Before I start I'd like to send a hello to Regina Murphy of Ireland, and invite her to contribute to the blog (let me know and I'll set this up). I never intended this blog to be a one person act and what Regine is doing I find extremely interesting (I'll let her tell about it...).
In my last post I focused on skill as a part of creativity and potentially a filter for measuring "higher order" processes.
The question stays- what is creativity? My understanding is still evolving and this blog seems to be one of the places I do my thinking, so here goes:
Creativity has a strong creative domain component- like expertise in any field it is highly contextualized. If you are a sculptor a painter or a mathematician your deep understanding of your field is part of being creative or it at least a necessary but not sufficient condition. Such domain knowledge is what enables the artist (and I use this term to include anyone attempting to create an art product) to translate a vision, intent to a product. As Mike Jackson explained to me [I am paraphrasing] For me creativity is when I can translate what I see in my mind on the paper, then it is a good product. I care about the process the most, once it is done I stop being engaged.
Yet, people who describe themselves (or by others) as creative seem to be able to carry some of their creativity with them into new domains explore them and finally be engaged with them in full. Looking at the Universal Learning Model that my colleagues and I are focusing on- creativity becomes a multi-dimensional construct that combines several aspects of learning. The first is knowledge of the domain, most important is procedural knowledge that drives the creative process itself. Second is focus- single minded focus of attentional resources (i.e. working memory) to the task at hand. It is the experience of Flow or just extreme focus on the work that is often romantically portrayed. Finally and maybe the characteristic that most often helps the artist transcend a creative genre and learn a new one- Motivation.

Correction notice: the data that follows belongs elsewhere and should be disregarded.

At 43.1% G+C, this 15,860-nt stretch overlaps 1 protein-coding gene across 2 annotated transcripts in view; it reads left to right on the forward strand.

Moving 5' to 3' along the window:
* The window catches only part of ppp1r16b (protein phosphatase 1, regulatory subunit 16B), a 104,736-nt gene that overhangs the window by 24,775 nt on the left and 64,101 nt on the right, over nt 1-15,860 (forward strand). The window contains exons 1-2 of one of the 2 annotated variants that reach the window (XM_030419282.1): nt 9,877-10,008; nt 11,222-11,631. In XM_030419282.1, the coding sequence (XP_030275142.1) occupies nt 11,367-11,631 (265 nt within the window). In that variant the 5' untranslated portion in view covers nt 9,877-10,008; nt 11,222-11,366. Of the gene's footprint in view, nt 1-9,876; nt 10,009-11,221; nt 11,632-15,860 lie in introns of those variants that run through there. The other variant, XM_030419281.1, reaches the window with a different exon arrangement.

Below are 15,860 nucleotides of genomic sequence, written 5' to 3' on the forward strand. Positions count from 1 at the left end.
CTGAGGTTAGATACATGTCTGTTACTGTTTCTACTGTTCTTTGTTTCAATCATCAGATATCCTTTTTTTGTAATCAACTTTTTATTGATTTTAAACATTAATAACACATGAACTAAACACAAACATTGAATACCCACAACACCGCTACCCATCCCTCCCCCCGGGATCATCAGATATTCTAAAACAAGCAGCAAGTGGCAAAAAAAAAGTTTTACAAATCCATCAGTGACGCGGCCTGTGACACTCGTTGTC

The most universal feature of creativity is motivation. Motivation directs attention and allows the focus described above, which in turn leads to learning of new knowledge of the domain and most importantly the process. In motivation I think the most important features are slef-concept, seeing one's self as an artist or creative person. The second is the longing for complete engagement or flow. I think that once you develop Flow, you constantly search for it. And if you cannot find it you look for new domains in which you can re-experience it. Oliver Sacks describes such a case in "The Case of the Colorblind Painter". A desperate search by the artist for the way to rediscover flow probably the experience that ancient artists used to describe as the presence of a muse.